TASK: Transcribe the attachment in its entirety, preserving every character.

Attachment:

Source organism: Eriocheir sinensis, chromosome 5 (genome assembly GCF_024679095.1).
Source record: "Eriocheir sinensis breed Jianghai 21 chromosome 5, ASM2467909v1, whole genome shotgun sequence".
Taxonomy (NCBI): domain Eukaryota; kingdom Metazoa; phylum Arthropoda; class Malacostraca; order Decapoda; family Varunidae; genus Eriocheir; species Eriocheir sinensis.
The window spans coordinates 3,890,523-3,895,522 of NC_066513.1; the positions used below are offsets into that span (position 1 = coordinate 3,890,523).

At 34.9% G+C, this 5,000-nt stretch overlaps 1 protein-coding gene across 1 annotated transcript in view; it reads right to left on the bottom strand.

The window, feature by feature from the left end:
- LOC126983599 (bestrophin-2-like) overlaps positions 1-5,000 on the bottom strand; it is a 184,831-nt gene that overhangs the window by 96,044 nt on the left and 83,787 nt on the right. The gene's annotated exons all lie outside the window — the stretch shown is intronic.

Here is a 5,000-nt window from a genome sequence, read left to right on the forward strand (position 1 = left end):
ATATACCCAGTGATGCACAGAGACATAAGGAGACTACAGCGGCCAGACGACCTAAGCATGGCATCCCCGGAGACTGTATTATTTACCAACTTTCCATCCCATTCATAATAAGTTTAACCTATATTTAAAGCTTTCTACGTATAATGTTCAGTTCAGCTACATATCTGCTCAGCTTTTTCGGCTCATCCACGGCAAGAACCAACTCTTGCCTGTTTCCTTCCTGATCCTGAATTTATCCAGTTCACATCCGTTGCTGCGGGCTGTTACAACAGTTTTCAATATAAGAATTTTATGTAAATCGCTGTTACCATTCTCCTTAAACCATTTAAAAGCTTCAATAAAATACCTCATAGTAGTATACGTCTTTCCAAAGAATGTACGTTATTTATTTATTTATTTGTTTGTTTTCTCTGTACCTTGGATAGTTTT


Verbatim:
Source organism: Eriocheir sinensis, chromosome 5 (genome assembly GCF_024679095.1).
Source record: "Eriocheir sinensis breed Jianghai 21 chromosome 5, ASM2467909v1, whole genome shotgun sequence".
Taxonomy (NCBI): domain Eukaryota; kingdom Metazoa; phylum Arthropoda; class Malacostraca; order Decapoda; family Varunidae; genus Eriocheir; species Eriocheir sinensis.
The window spans coordinates 3,890,523-3,895,522 of NC_066513.1; the positions used below are offsets into that span (position 1 = coordinate 3,890,523).

At 34.9% G+C, this 5,000-nt stretch overlaps 1 protein-coding gene across 1 annotated transcript in view; it reads right to left on the bottom strand.

The window, feature by feature from the left end:
- LOC126983599 (bestrophin-2-like) overlaps positions 1-5,000 on the bottom strand; it is a 184,831-nt gene that overhangs the window by 96,044 nt on the left and 83,787 nt on the right. The gene's annotated exons all lie outside the window — the stretch shown is intronic.

Here is a 5,000-nt window from a genome sequence, read left to right on the forward strand (position 1 = left end):
ATATACCCAGTGATGCACAGAGACATAAGGAGACTACAGCGGCCAGACGACCTAAGCATGGCATCCCCGGAGACTGTATTATTTACCAACTTTCCATCCCATTCATAATAAGTTTAACCTATATTTAAAGCTTTCTACGTATAATGTTCAGTTCAGCTACATATCTGCTCAGCTTTTTCGGCTCATCCACGGCAAGAACCAACTCTTGCCTGTTTCCTTCCTGATCCTGAATTTATCCAGTTCACATCCGTTGCTGCGGGCTGTTACAACAGTTTTCAATATAAGAATTTTATGTAAATCGCTGTTACCATTCTCCTTAAACCATTTAAAAGCTTCAATAAAATACCTCATAGTAGTATACGTCTTTCCAAAGAATGTACGTTATTTATTTATTTATTTGTTTGTTTTCTCTGTACCTTGGATAGTTTT